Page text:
BJP for tough law to back federal agency
A day after PM spoke of a federal crime agency, the BJP talks of a POTA-type stringent anti-terror law to support it, reports Shekhar Iyer.PM on terrorism: see videoBicycle customers, be alertindia Updated: May 19, 2008 02:34 IST
A day after Prime Minister Manmohan Singh called for a federal crime agency to battle terrorism following serial bomb blasts in Jaipur, the Bharatiya Janata Party said it would be of little use unless backed by a very strong anti-terror law.
Unwilling to show that the party was altogether against a federal agency, BJP general secretary Arun Jaitley said it was willing to discuss the issue provided the government was willing to strengthen the law.
“Our anti terrorist laws will have to be made more effective and POTA will have to be re-introduced,” Jaitley said in a statement, referring to the Prevention of Terrorism Act that allowed authorities to detain suspects for long periods without bail. Jaitley piloted POTA when he was the law minister. The law was enacted in 2002, but was repealed when the UPA government led by Singh won power two years later.
The Congress party is on a back foot after last week’s blasts in Jaipur that killed 66 people and wounded about 150. The BJP, which has consistently accused Singh and his government of being soft on terrorism, sees the PM’s call for a federal agency as a quick counter offensive.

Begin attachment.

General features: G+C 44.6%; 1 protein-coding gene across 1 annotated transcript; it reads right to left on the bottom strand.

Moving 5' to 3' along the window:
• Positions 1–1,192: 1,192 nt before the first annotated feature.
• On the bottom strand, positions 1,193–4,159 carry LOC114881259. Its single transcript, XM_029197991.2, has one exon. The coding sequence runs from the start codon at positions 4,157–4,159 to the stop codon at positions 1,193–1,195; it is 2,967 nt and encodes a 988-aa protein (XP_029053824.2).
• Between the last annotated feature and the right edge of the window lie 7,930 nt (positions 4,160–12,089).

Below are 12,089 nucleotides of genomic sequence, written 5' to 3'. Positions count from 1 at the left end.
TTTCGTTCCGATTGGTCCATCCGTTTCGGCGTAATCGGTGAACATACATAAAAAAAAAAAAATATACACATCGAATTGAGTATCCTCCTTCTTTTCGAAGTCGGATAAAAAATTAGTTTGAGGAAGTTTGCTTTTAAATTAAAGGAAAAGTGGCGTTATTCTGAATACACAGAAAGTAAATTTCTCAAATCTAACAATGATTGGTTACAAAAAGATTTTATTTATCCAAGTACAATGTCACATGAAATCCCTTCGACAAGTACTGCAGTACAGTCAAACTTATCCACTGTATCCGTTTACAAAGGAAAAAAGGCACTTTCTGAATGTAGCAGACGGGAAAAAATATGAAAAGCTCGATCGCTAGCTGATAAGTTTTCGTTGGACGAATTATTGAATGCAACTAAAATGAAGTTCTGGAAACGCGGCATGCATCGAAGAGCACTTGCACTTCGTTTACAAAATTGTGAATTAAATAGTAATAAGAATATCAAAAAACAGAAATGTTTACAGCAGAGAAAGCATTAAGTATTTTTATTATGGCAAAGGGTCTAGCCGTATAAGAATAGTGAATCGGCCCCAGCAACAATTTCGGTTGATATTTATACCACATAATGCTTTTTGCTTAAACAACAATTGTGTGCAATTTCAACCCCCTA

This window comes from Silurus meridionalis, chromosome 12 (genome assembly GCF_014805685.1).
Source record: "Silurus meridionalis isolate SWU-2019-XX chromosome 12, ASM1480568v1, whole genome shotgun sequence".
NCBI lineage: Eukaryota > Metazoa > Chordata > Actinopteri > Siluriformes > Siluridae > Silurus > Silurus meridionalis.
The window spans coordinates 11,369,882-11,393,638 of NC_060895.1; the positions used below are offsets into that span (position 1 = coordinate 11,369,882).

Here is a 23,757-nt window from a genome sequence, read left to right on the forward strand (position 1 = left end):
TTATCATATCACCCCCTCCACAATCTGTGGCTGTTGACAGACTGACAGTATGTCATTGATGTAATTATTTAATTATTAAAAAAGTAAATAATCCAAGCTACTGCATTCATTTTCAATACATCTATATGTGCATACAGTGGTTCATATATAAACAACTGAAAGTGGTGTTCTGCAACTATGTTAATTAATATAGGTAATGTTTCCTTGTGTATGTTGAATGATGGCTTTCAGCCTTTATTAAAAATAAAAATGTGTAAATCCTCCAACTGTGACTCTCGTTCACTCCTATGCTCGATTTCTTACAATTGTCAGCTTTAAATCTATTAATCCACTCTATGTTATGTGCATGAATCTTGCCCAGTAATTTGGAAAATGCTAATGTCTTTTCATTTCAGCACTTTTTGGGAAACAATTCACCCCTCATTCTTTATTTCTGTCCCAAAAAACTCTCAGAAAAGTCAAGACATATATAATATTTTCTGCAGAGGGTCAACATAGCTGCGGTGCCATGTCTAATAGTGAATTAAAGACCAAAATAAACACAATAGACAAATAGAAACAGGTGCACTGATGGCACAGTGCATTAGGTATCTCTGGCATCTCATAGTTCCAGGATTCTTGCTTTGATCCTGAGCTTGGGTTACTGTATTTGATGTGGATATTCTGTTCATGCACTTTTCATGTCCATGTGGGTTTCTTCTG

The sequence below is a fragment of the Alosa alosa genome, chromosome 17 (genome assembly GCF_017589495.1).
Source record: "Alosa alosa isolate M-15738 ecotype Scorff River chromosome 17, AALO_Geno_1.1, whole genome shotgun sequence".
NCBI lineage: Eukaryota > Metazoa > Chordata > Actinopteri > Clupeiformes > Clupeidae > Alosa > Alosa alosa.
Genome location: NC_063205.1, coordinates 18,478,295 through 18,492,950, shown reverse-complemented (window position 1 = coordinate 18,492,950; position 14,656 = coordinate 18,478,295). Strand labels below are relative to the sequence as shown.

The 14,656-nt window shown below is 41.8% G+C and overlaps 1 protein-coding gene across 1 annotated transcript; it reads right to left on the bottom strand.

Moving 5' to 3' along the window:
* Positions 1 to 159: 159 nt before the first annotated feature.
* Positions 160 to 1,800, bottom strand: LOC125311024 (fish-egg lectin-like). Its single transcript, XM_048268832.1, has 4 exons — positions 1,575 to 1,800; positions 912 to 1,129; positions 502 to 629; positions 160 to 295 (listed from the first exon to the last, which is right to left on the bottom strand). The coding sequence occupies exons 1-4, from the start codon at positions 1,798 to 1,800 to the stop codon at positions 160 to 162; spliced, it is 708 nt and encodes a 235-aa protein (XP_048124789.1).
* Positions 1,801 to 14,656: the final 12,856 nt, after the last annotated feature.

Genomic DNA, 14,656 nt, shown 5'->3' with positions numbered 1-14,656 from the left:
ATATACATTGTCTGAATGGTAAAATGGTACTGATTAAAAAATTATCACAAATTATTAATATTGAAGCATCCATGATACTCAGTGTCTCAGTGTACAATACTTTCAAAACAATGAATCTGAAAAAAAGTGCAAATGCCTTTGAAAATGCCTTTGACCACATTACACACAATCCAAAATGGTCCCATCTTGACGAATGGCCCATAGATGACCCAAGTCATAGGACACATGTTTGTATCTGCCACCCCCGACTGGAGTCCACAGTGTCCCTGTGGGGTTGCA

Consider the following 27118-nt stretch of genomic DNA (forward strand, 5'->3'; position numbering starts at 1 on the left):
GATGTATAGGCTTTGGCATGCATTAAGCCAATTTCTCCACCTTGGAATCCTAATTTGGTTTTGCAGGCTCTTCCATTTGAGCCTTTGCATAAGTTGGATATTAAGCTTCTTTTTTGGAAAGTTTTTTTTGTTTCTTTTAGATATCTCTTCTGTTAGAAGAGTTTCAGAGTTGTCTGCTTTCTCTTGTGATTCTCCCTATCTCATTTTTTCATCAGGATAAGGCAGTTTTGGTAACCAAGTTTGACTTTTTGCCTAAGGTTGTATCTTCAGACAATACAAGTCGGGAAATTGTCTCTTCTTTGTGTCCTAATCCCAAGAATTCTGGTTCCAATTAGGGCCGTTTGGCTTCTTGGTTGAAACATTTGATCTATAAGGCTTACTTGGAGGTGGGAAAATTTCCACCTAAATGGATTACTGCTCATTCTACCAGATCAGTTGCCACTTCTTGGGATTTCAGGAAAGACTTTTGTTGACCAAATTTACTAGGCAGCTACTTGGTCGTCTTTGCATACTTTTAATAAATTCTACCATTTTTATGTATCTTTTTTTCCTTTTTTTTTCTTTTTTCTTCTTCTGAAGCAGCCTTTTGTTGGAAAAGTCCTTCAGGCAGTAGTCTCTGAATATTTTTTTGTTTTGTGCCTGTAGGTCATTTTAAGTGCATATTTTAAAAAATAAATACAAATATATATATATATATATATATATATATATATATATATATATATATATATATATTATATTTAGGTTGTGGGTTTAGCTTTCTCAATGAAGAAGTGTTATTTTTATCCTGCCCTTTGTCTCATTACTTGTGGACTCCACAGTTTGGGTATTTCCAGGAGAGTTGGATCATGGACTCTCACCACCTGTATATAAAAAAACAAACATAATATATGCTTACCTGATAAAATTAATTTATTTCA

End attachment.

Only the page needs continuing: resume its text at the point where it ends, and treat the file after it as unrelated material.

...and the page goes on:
The BJP is trying hard to make terrorism one of the central issues in forthcoming elections for Parliament as well as in the states, including Rajasthan where it rules.
Jaitley said the PM's proposal for a federal agency did not hold water since several state governments, mostly those ruled by the Congress, had opposed it whenever the inter-state council or the home ministry mooted it in the past.
“What is relevant is not merely who investigates the offence but also what is the content of the law under which the offence is investigated. The PM, his government and the Congress party have consistently opposed a strong anti terror law.
“Will not the federal agency be helpless in investigating terrorist crimes if confessions of terrorists are inadmissible evidence and an easy bail is available to the terrorists under normal law?” Jaitley asked.
Jaitley wondered what had stopped Singh for four years from waking up to the fact that prevention and investigation of terrorism was on the verge of a collapse.
“His government is not serious in fighting terrorism,” he said. Jaitley also accused the UPA government of "deliberately" not giving Presidential assent to three BJP-ruled states — Rajasthan, Madhya Pradesh and Gujarat — to operationalise the laws against organised crimes, while such laws are operational in Maharashtra, Andhra Pradesh (both ruled by Congress) and Karnataka.